In order to do this, a date had to be hardcoded into the software for nodes to uphold the new curve. This was originally set for the 20th of March – in line with the original Summer Sigyn hardfork date. However, due to concerns about constrained public testing times, the hardfork was pushed back 6 days to the 26th of March, but the height at which the staking requirement curve change was to take place was not adjusted in line with the new hardfork date. This was a mistake made by the development team and was caught by prominent community contributor, Jagerman, before being confirmed with the rest of the team on the (Australian) morning of the 21st of March.

The problem with this was that as the curves diverged, 3.0.0 nodes would start to require a higher staking requirement than the 2.0.x nodes. If a 2.0.x node staked at the minimum staking requirement, the 3.0.0 nodes would not recognise it as being ‘full’ and thus would not add it to their Service Node lists. This would then cause a divergence in the consensus about the state of the Service Node lists.

The Fix

A new release was quickly created which brought the staking requirement curve back into line with the 2.0.x nodes until the actual hardfork date. This release, 3.0.1, was immediately distributed to prevent Service Nodes from being deregistered due to the divergence. However we quickly realised that this alone would be insufficient, because if a divergence occurred, the 3.0.1 nodes would still be using a database which contained the old staking requirement in their databases. In order to fix this, users were asked to utilise the loki-blockchain-import utility to force a recalculation of the Service Node list. In parallel, a 2nd release, 3.0.2, was quickly created to do this automatically for users. An additional dummy field was created in the Service Node list code. This meant that when users deployed 3.0.2 for the first time, and rescanned their Service Node lists on boot, this dummy field would not be present and would force the daemon to recalculate the Service Node list.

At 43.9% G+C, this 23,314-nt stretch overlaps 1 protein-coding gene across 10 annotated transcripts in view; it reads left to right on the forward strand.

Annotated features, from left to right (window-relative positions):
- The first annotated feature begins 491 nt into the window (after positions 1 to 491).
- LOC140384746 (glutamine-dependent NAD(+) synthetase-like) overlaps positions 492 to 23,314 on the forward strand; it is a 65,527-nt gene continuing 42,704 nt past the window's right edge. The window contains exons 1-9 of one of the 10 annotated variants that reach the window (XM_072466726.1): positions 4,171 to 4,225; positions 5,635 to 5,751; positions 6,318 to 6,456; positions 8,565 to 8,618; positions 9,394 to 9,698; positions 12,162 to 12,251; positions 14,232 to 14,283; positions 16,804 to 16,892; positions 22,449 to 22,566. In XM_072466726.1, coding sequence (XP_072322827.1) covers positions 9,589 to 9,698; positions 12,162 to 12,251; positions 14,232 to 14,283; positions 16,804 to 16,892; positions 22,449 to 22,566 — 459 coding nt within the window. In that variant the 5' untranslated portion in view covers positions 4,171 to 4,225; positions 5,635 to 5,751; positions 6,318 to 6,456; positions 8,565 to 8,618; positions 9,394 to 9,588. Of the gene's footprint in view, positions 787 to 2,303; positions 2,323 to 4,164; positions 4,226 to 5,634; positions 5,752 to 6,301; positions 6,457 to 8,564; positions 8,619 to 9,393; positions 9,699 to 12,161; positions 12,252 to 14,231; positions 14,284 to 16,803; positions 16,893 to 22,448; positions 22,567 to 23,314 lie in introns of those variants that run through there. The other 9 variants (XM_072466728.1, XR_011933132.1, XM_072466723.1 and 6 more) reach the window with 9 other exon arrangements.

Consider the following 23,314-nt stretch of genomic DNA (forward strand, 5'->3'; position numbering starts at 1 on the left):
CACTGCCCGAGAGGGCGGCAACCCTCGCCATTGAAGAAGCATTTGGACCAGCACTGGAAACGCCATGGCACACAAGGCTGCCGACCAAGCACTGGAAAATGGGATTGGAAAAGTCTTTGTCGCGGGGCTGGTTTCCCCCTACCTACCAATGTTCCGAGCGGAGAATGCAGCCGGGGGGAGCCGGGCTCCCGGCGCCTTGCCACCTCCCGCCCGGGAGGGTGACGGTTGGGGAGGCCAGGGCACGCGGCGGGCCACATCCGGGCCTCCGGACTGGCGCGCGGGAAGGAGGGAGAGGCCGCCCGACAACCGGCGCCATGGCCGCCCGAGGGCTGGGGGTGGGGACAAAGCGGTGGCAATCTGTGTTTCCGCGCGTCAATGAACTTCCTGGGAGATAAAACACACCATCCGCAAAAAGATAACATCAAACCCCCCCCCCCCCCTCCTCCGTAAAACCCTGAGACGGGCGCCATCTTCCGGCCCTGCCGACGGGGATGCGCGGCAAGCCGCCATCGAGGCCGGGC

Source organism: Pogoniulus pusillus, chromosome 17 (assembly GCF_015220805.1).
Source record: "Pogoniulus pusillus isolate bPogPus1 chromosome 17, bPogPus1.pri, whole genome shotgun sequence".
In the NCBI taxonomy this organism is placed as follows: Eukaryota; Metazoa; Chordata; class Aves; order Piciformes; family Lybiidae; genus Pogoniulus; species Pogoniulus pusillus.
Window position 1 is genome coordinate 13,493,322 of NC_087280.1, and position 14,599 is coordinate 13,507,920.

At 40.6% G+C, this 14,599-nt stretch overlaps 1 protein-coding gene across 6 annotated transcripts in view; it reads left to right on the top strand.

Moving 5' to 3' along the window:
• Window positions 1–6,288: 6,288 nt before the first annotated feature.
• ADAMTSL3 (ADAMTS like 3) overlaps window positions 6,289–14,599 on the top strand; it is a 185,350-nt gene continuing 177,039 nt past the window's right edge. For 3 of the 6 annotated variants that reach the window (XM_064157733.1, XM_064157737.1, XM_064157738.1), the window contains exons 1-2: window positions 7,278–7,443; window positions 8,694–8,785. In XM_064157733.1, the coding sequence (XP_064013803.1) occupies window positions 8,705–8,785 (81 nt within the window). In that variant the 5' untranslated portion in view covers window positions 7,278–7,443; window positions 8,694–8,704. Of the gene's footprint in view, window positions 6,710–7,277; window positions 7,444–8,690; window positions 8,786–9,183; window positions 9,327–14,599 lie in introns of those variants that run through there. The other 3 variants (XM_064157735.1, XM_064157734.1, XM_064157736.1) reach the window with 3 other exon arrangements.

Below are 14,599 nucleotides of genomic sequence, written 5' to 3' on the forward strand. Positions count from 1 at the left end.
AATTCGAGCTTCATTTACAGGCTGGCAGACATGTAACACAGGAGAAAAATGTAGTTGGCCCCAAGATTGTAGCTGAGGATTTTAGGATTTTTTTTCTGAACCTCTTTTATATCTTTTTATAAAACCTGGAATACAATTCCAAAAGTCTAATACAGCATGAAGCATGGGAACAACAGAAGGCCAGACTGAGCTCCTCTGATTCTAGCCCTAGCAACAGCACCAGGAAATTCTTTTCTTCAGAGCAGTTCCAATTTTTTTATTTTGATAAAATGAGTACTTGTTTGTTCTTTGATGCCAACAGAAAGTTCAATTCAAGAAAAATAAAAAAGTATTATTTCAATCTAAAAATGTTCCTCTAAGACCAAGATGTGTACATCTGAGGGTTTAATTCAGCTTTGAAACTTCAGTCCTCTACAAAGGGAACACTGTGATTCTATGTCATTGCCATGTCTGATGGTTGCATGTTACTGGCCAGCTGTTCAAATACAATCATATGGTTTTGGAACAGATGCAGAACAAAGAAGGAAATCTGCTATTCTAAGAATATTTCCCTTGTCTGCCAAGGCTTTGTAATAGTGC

Once the Service Node list was recalculated using 3.0.1 or 3.0.2, the node would be in line with 2.0.x nodes and would continue onto the hardfork height as planned.

The Outcome

The window between releasing the first fix and the time at which we expected a 2.0.4 node to first diverge from the 3.0.0 node’s staking requirement was a mere 6 hours. In that time, the vast majority of operators running 3.0.0 nodes upgraded. At the time of writing (10:30am AEDT 22 Mar 2019), the current version status of the Service Node network is:

3.0.2 [215], 3.0.1 [11], 2.0.4 [34], 2.0.3 [84], 2.0.2 [31], 2.0.1 [55], 2.0.0 [8], unknown [1]

3.0.0 deregistrations have been occurring slowly overnight, but all things considered, the number of operators who upgraded their nodes in time was truly impressive. Of the ~462 Service Nodes that were active before this event, only around 30 deregistrations occurred, some of which would have been routine. This accounts for approximately 6% of the Service Nodes. This was obviously not a good outcome for those operators, but overall the result is nothing short of incredible.

I am extremely happy that the community was so active in performing this upgrade, and would like to thank Jagerman and several other community members for participating in rolling out this fix. I’m also extremely proud to work with a team that can pull out all the stops when things go wrong and quickly and effectively deliver solutions, and communicate with the Loki user base to ensure everyone has the best possible experience.

Conclusion

Yesterday was a rather stressful day for most of the Loki team, and I’m sure it was for many Service Node operators, too. However as it stands, the situation now has been resolved with the last of the 3.0.0 nodes having been removed from the network. Considering the upgrade window was so short, I’m amazed by the speed at which operators were able to upgrade their nodes and keep their stakes alive.

We will be closely analysing what we can change on our end to prevent further incidents like this from occurring, and examining strategies we can implement to deal with situations like this in the future.

As per usual, you can find us on Discord, Github and Telegram if you have any thoughts, concerns, or ideas on this matter. Thanks for your patience and quick responses.

Simon Harman

Loki Project Lead